The title of this post might make this obvious, but just to be sure, I want to prove out the ability to run a multilingual site in Umbraco that supports language specific search. While I could easily just create different sites for each language and reference them by top level domains, the sites are going to share all the views and only the text content is going to be different. Different language sites would mean a lot of duplication. So I want to keep everything in one instance and use URLs to drive the language. I will quickly explain my multilingual setup, but the focus of this post is on the search setup.
First, I'll walkthrough my Proof of Concept Umbraco multilingual site search implementation. The key assumption being, how the multilingual site is configured. I believe this setup is standard for multilingual Umbraco sites, but just in case, here they are:
There are plenty of options to understand and consider when setting up the Umbraco Examine indexes. I found some articles referring to Lucene language specific indexers, I made some attempts at using these but was not successful and ended up using the standard analyzer. I believe the analyzer will need further investigation.
In order to create indexes that are specific to the language site roots and don't include results from other language sites I had to set the indexes to point to the node roots using the node id. The node id is just a number you can get by logging into the Umbraco back office, selecting a node and clicking the properties tab. Below is my index setup in config/ExamineIndex.config.
Next, I added the indexers and the searchers. These need to be added to the ExamineSettings.config in the ExamineIndexProviders and ExamineSearchProviders sections.
With the indexes, indexers and searcher created, it is now possible to test the indexes and searchers. Log into the Umbraco backoffice and navigate to the 'developer' menu (left hand nav) and select the 'Examine Management' tab. The new indexes and searchers should be visible here. There are several Umbraco events that trigger the indexes to refresh, like a content publish. to force an index refresh, select it by clicking its link, select 'Index info & tools' and click 'Rebuild Index'. A warning popup will be displayed because this operation can be hard on the infrastructure. If this is not an issue, click 'Ok' to proceed and the index will be rebuilt.
The searchers can be tested by selecting the searcher link and selecting the search tool. For my testing I stuck with the 'Text Search' as I believe it more closely resembled what the site search would be doing. At this point you should be able to search content that has been discovered by the indexer associated with this searcher. A text search here will display matching nodes, their ids data and search 'scores'. The score is Lucene's search ranking on how relevant a search result is to the entered search term. The search page in a site will most likely sort results based on the search score.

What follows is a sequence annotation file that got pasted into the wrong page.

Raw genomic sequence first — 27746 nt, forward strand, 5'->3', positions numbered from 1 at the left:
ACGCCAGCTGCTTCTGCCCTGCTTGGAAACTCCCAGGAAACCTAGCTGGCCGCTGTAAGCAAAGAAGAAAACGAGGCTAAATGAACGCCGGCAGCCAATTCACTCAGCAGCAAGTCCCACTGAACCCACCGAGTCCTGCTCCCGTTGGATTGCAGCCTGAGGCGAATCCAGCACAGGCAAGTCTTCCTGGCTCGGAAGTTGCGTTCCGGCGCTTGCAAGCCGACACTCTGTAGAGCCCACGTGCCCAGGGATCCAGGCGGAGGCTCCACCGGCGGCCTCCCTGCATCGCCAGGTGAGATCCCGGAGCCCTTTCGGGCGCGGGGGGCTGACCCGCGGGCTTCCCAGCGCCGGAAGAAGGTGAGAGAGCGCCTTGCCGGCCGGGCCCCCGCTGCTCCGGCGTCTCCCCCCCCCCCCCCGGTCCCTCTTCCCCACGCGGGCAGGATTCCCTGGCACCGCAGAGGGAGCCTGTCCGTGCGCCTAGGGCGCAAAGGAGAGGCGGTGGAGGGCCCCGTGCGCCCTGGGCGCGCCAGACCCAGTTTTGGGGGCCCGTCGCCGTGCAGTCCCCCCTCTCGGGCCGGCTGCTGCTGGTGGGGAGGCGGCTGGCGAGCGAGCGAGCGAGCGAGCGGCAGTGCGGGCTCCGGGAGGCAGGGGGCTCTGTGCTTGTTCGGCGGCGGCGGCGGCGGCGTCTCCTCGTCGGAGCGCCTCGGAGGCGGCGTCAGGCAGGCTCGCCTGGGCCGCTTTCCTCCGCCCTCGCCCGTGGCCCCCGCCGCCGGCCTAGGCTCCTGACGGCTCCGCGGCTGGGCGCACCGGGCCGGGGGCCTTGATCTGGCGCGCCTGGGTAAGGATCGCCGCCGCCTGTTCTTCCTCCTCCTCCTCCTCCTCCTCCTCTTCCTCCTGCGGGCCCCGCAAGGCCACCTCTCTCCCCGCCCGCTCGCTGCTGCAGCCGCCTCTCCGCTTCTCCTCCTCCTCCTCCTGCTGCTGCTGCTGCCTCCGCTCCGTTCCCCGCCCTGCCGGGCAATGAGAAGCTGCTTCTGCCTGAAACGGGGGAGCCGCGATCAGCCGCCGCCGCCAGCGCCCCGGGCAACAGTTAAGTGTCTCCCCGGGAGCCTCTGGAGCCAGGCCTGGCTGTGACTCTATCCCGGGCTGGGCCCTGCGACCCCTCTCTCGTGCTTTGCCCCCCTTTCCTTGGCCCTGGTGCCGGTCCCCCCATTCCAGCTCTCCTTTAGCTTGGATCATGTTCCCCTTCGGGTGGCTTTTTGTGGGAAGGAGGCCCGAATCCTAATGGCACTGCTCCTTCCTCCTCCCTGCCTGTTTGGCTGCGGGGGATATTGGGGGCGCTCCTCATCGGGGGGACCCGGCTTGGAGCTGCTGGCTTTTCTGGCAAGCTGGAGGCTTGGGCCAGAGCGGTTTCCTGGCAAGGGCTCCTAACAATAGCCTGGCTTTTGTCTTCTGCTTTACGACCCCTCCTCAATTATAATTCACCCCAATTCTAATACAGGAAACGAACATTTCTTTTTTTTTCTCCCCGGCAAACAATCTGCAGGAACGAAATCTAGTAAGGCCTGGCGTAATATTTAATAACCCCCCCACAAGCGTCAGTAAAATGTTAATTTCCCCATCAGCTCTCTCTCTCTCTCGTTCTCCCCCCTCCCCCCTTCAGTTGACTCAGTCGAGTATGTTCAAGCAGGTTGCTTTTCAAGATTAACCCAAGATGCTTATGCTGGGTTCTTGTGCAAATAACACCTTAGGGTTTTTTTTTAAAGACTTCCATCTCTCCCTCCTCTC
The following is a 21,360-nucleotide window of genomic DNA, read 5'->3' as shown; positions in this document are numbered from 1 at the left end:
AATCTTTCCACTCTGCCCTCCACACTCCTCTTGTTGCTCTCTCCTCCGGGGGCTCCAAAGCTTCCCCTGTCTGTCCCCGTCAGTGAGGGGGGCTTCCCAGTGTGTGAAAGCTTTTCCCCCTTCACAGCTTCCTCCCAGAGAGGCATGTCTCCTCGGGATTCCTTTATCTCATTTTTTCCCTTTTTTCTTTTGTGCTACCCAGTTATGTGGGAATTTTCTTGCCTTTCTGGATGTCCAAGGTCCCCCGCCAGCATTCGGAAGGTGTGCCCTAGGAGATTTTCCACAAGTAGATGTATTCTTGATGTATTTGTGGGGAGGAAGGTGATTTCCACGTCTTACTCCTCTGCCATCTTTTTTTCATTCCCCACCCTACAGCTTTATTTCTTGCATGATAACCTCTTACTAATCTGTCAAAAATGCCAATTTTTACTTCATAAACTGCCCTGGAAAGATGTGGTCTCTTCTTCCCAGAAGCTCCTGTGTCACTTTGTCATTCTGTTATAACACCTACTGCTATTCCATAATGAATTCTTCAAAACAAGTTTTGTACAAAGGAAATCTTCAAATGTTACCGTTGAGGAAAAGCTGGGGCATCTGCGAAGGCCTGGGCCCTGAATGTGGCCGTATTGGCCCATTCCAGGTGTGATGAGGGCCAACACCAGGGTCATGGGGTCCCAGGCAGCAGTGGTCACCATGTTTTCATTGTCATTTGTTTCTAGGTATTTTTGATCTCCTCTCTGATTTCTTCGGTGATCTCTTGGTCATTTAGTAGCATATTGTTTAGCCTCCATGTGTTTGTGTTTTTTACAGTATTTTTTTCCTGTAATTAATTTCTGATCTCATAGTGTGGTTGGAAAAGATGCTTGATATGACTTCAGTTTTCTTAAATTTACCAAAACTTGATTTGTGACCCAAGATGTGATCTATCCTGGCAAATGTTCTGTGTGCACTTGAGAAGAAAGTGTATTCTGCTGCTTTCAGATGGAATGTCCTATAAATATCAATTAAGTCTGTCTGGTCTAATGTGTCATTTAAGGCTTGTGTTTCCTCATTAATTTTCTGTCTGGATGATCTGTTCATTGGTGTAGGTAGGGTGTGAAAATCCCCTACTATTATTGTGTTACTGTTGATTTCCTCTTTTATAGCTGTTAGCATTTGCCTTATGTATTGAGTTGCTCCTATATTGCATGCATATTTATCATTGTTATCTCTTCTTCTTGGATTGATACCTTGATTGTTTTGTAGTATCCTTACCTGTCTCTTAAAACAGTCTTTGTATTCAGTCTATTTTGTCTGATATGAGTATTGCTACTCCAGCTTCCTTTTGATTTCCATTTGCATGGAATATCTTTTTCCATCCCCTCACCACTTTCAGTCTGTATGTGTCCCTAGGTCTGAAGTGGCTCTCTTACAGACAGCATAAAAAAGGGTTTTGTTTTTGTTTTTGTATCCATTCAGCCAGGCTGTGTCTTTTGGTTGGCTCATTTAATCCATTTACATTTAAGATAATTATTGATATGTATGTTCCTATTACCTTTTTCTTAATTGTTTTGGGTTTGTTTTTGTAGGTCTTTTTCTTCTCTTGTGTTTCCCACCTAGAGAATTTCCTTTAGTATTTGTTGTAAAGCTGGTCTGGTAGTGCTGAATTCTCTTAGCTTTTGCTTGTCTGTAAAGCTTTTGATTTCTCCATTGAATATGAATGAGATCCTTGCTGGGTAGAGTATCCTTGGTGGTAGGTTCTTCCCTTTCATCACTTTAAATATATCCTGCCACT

The searchers were returning results specific to the node roots which meant I had achieved language specific indexing and results. Success!
While the Umbraco search tools were useful to ensure the configuration was correct, I still wanted to build an actual search page to complete the PoC. The code for my simple search page is included below.
This search page view works for all languages. In my PoC I have a search node item directly hanging off the site parent node, and I detect which language parent is the current parent by checking the node id. The production version of this page will likely make fewer assumptions, but for the PoC I had a working search page that returned only results for the selected language site.
Umbraco provides reasonable support for multiligual sites out of the box. Adding a functional search to these sites thats keeps language results isolated to the site is easy to accomplish.
If you are interested in running an Umbraco CMS hosted site, read my other posts on Umbraco:
Photo by katie manning on Unsplash